Monday, June 6, 2011

Victoria Bach Festival offers more than Johann Sebastian

Artistic Director Craig Hella Johnson and concertmaster Stephen Redfield
following a performance of Mendelssohn's violin concerto, 2009.

by Valerie Cowan

Victoria might not be the biggest town in Texas, but it certainly packs a musical punch during the month of June with the annual Victoria Bach Festival. From June 7 to 11, musicians from around the country will entertain guests of all ages from a wide variety of towns and musical backgrounds.

With about 40 percent of attendees coming from outside Victoria, “the Victoria Bach Festival is a source of pride in the community,” said VBF Executive Director Nina Di Leo. “It’s been 36 years that Victoria has welcomed musicians from all over the country to our city to make music.”

Five-time Grammy nominee Craig Hella Johnson took on the position of artistic director in 1992 and has since expanded the program from a university-sponsored, local event to a nationally recognized organization with affiliates including Conspirare, Johnson’s own choral ensemble, as well as the Houston Masterworks Chorus, Austin Chamber Music Center, and Texas State Chorale.

“It has blossomed from a mostly community-based organization to one that includes musicians coming from around the country,” said Di Leo. “It has also grown in the breadth of composers and genres of music represented. Now we celebrate not only the genius of Johann Sebastian Bach but also the work of composers throughout the ages.”

Johnson also initiated the festival’s New Young Artists program, which provides an opportunity for highly talented musicians at the start of their careers to take the stage. Johnson and his creative team, which includes New Young Artist Coordinator Faith DeBow and Chamber Music Coordinator Michelle Schumann, choose the young musicians through a series of applications and auditions. The New Young Artists program has hosted 43 blooming musicians since its genesis in 1992.

This year’s young artists include baritone Dashon Burton, flutist Hilary Janysek, and soprano Nicole Greenidge. The three will perform a formal concert during the evening of June 7. The following afternoon, they will host a family-friendly musical presentation at the Victoria Public Library.

“It’s fun to see young musicians who, the night before, were performing in concert dress in the concert hall and the next day are on the floor in the library engaging the children… making classical music an approachable form in a familiar environment,” said Di Leo.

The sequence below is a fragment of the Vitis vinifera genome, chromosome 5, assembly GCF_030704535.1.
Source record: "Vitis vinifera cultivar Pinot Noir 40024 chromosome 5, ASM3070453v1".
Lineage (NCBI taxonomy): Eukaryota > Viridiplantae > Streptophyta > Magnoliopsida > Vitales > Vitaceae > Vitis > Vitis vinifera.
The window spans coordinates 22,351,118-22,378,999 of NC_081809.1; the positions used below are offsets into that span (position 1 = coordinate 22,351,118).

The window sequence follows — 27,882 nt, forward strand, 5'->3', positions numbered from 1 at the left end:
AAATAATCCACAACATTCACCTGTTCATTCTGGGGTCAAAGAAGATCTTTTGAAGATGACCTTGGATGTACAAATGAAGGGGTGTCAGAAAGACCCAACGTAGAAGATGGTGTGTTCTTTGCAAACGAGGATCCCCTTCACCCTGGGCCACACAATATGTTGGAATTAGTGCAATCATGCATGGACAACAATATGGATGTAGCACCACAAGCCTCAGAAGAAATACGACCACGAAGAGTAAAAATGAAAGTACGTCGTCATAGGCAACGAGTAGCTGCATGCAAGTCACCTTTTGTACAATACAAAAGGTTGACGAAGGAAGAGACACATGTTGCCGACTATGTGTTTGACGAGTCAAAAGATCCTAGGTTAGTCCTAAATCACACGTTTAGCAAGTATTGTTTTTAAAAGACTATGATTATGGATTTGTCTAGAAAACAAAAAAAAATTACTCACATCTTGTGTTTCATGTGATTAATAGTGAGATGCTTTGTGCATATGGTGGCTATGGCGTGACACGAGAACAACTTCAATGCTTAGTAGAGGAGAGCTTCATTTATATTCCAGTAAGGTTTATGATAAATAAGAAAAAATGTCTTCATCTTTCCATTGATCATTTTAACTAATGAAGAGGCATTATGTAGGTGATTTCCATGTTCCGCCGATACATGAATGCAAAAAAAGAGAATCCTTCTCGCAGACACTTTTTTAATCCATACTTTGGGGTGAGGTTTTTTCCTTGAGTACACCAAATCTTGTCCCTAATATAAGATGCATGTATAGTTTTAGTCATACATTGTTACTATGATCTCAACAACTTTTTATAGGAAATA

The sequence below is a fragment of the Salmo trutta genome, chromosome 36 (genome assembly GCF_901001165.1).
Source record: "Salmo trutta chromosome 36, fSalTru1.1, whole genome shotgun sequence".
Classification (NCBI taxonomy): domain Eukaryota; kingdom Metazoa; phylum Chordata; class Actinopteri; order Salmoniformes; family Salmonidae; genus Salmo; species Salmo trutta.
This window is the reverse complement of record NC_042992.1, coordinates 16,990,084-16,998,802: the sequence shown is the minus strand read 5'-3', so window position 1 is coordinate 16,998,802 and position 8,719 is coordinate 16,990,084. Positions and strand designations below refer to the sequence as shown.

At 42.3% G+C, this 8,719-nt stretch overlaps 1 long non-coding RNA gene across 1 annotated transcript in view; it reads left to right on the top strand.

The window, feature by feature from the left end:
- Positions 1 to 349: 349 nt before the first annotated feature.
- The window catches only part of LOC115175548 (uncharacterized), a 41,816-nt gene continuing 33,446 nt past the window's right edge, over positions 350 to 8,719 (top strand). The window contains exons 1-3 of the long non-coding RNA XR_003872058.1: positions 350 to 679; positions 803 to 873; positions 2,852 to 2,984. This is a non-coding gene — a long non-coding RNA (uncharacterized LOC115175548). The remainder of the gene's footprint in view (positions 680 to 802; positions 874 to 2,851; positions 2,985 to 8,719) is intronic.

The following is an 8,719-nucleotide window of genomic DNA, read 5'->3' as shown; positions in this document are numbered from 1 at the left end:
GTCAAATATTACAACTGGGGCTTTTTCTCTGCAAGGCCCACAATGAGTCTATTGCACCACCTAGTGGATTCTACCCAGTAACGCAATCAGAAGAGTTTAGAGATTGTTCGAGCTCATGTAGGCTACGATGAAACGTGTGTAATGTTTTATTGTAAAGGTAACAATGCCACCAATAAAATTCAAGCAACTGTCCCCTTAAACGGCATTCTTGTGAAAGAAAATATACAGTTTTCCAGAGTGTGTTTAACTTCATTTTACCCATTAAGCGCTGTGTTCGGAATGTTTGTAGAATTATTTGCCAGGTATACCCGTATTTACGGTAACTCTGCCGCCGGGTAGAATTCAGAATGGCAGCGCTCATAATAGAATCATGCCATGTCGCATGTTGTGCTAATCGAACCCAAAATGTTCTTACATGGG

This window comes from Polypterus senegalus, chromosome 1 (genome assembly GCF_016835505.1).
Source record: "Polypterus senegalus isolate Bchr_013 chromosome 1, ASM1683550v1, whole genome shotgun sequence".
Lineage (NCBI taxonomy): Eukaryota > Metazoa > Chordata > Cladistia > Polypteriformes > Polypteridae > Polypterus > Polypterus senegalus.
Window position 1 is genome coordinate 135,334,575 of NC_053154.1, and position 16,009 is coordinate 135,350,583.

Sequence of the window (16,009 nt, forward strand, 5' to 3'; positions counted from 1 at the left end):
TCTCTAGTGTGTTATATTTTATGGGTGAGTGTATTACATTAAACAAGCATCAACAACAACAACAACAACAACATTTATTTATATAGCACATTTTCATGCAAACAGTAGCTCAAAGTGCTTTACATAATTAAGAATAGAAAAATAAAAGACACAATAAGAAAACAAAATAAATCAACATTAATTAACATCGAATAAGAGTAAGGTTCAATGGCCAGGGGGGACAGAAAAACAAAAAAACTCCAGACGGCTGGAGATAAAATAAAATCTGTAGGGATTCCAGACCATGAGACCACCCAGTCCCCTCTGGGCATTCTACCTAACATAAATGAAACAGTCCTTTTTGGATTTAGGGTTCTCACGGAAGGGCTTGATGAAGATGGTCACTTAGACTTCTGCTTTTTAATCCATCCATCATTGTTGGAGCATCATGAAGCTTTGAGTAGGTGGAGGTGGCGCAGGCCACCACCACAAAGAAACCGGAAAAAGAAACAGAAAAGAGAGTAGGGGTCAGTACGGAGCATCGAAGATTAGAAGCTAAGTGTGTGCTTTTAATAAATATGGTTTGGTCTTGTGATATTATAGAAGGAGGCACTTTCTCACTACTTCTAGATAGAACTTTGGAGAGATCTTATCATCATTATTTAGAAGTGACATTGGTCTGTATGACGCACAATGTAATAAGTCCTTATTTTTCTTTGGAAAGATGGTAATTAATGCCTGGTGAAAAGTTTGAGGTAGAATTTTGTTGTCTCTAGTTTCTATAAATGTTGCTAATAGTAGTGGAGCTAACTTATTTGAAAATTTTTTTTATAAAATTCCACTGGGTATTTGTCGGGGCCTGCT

Family drum circle led by David Hillendahl
at the Victoria Public Library, 2009.

The library also holds the Big Bang Rhythm Party on Saturday afternoon during which members of the percussion section of the Victoria Bach Festival Orchestra will lead a percussion and rhythm workshop that’s fun for all ages.

This year’s performance lineup also includes The Fifth Wheel, an evening of quintets performed by members of the Victoria Bach Festival Orchestra; a Latin American- and Spanish-infused performance by the Texas Guitar Quartet; and Kick Up Your Heels, international dances for small ensembles presented by the Artisan Quartet and VBF artists.

Headlining the Victoria Bach Festival on Saturday evening will be Roberto Sierra’s Missa Latina ‘Pro Pace” (For Peace). Under the direction of Johnson, Victoria Bach Festival Orchestra will combine forces with Chorus Conspirare Symphonic Choir to create an ensemble of nearly 200 musicians. This Caribbean-influenced piece will feature soprano Heidi Grant Murphy and baritone Nathaniel Webster.

For the first time, the Victoria Bach Festival will hold the week’s finale at the brand new Victoria Fine Arts Center. The approximately 1500 seat facility was built by the school district as part of a bond.

“It’s a beautiful new facility that just opened this past spring, said Di Leo. “We’re very pleased to be performing there for the first time.”

As executive director, Di Leo finds the Victoria Bach Festival experience very rewarding.

“It’s really kind of a big family that comes together every June,” said Di Leo. “I love to see the engagement of young people, and I love to see the city come alive with music for a week every June.”

Ticket prices to attend VBF’s evening performances range from ten to thirty dollars, and student and senior discounts are available. The daily afternoon programs are free. For more information on tickets and performances, visit

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